Mexico enacts anti-corruption law as Wal-Mart scandal worries
As shock waves stemming from Wal-Mart’s corruption case began to ripple across Mexico, the government on Thursday approved the nation’s first anti-corruption law.
The move appeared orchestrated to coincide with the Mexico comptroller’s office announcement 24 hours earlier that it will investigate the widening bribery case, caving into international and local anti-corruption officials and politician’s pressure that it nust get to the bottom of it.
The ordeal has sent Walmart de Mexico’s shares plummeting in recent days. On Thursday, the share closed at 28.7 pesos, down from a 52-week high of 35 pesos.
“The government is very worried and they are going to investigate this,” said Pedro Hernandez, a partner at PWC Mexico’s M&A practice.
Hernandez said it’s pivotal for Mexico to probe the case and punish its regional government officials and Walmart, if they are found guilty. Failing to do so will scare foreign investors away from the country, which is already suffering from heavy drug-related crime, he noted.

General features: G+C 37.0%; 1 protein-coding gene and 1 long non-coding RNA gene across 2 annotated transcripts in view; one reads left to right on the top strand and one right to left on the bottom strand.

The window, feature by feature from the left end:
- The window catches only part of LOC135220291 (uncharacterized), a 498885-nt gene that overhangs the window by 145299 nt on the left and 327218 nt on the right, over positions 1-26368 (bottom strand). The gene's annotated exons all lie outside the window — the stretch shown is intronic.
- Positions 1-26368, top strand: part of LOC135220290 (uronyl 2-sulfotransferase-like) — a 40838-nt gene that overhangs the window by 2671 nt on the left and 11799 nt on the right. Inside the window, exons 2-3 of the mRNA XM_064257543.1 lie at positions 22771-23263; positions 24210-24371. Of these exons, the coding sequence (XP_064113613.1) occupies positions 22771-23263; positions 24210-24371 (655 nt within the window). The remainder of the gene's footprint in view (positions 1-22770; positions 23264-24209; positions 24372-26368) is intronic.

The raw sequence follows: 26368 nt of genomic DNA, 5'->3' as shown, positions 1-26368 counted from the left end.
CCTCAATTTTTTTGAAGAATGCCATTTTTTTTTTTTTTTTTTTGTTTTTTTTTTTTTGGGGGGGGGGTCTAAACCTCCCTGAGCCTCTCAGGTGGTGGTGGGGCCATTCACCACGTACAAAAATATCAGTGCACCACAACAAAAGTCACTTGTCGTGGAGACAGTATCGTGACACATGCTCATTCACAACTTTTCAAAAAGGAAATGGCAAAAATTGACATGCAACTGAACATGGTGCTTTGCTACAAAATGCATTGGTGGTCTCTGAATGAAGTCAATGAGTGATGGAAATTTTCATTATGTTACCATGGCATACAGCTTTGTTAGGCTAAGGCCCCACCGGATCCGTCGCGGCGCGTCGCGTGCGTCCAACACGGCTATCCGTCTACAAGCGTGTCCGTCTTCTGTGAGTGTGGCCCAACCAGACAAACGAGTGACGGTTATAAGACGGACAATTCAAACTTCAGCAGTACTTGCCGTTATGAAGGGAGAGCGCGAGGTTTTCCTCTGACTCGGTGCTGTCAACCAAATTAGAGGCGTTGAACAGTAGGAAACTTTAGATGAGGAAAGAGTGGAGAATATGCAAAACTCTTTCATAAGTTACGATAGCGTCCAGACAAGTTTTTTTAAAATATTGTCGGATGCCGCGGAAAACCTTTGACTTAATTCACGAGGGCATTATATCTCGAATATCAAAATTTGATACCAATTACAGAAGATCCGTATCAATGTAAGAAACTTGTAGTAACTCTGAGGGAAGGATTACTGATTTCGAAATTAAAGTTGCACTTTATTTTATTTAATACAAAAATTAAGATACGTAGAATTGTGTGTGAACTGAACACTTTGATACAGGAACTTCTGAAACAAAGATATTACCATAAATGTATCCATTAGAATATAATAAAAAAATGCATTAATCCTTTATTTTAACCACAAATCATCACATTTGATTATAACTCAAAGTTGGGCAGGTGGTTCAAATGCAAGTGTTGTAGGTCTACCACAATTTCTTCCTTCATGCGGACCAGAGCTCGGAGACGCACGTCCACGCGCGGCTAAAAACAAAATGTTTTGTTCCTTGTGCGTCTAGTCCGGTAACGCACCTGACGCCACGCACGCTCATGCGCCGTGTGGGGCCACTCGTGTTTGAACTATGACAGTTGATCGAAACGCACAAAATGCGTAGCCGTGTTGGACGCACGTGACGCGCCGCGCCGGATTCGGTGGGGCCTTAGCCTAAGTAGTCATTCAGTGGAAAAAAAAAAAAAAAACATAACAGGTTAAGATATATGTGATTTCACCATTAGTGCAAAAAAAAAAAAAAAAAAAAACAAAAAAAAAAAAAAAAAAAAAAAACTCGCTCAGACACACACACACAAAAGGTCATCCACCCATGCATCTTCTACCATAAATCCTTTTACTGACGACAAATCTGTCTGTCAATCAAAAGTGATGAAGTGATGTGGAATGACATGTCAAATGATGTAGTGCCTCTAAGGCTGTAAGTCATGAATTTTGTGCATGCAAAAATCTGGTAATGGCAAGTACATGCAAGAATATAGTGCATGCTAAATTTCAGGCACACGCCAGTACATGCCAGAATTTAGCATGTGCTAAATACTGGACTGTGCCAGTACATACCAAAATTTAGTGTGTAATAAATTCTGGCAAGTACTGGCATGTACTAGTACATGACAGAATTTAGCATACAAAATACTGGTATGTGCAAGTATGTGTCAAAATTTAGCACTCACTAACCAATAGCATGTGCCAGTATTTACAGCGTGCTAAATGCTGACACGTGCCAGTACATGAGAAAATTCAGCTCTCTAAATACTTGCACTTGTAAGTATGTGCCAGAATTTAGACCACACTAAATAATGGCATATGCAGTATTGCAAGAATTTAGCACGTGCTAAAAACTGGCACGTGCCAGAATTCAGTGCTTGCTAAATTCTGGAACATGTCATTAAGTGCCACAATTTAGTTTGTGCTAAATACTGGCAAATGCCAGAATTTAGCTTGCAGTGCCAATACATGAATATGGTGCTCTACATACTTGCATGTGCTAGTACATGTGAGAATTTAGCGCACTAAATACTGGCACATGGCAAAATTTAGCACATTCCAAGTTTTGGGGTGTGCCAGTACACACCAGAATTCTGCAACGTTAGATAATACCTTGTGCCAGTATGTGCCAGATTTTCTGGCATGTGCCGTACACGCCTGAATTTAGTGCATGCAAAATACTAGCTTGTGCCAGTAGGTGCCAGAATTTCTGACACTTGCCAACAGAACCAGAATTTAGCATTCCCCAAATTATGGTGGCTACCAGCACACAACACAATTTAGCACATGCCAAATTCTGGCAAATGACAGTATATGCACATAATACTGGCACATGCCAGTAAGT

Mexico is expected to benefit from investors´ growing interest in the high-performing emerging markets as the world continues to rile under a stinging recession. According to Hernandez, the government expects to attract $19.8 billion in foreign direct investment this year, a huge jump from 2011′s $14.6 billion.
“But if something goes wrong with Walmart, if they don’t pursue this case, all of this could fall down,” Hernandez warned.